The Valley of the Low, Low Sun

This was the second morning this week that I stopped to take pictures along Spring Creek. The first time was Tuesday morning, when I posted a picture of one of my favorite benches in the snow at Spring Creek Park.

The temperatures have begun to warm up, and the snow is melting. With significant rains predicted for Friday, I wanted to try to get a few more wintry pictures before the snow disappears.

So Thursday morning found me back at Spring Creek, along the spillway that I blipped once before, for December 4's Blue Canyon shot.

One of the challenging things about morning shots at this location is the lay of the valley. The creek winds around through the hills and trees of Spring Creek's canyon, with this location apparently being one of the last spots where the morning sun reaches this valley.

In winter, with the sun's angle even lower in our sky, it seems to take even longer for the sun to arrive. So instead of full sunrise shots, what I usually get in the mornings at this location is just a hint of coming light. A sunrise that whispers in shades of delicate peach instead of shouting out a golden hallelujah. For these reasons, I think of this as the valley of the low, low sun.

And now, please permit me a musical digression . . .

The title of this blip is also, coincidentally, a lyric that is part of a song by Jakob Dylan, son of music icon Bob Dylan. The words of the song don't have any particular bearing to this scene, but I like the tune and general mood of the piece, and the title seems to fit.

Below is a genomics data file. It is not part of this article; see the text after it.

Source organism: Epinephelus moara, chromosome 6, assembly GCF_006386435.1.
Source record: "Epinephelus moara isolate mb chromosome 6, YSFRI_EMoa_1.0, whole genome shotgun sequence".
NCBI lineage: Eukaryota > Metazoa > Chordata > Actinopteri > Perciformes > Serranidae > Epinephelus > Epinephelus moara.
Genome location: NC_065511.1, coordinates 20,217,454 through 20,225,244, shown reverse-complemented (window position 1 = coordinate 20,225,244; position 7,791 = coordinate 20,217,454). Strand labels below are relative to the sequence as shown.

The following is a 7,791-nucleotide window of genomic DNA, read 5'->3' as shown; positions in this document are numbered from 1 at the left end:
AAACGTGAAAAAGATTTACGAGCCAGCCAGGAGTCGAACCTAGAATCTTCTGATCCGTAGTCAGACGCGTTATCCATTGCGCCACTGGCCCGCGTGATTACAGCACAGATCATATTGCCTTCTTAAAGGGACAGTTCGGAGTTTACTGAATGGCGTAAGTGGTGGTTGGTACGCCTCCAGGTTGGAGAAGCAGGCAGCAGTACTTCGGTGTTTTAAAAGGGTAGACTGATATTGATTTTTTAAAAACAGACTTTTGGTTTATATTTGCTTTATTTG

So here's a link to enjoy the song as you look at this picture: Jakob Dylan, Valley of the Low Sun, on YouTube. The song is from Dylan's 2008 CD, Seeing Things, and every single song on the CD is good. Another particular favorite from it is the haunting Will It Grow.

Let me add that another favorite Jakob Dylan performance is his cover (with the Wallflowers) of the classic Bowie song, Heroes. The Wallflowers cover of Heroes from the soundtrack of the film Godzilla is available here. 

If you're a purist, and prefer the Bowie version, multiple versions of David Bowie performing the song Heroes can be found on YouTube, including this lovely acoustic version (it includes additional songs).

And of course pieces of the song Heroes also appear (along with many other love songs, including Lennon and McCartney's All You Need Is Love, Elton John and Bernie Taupin's Your Song, and U2's Pride) in the wonderful montage from the Moulin Rouge soundtrack, Elephant Love Medley, by Ewan McGregor and Nicole Kidman. 

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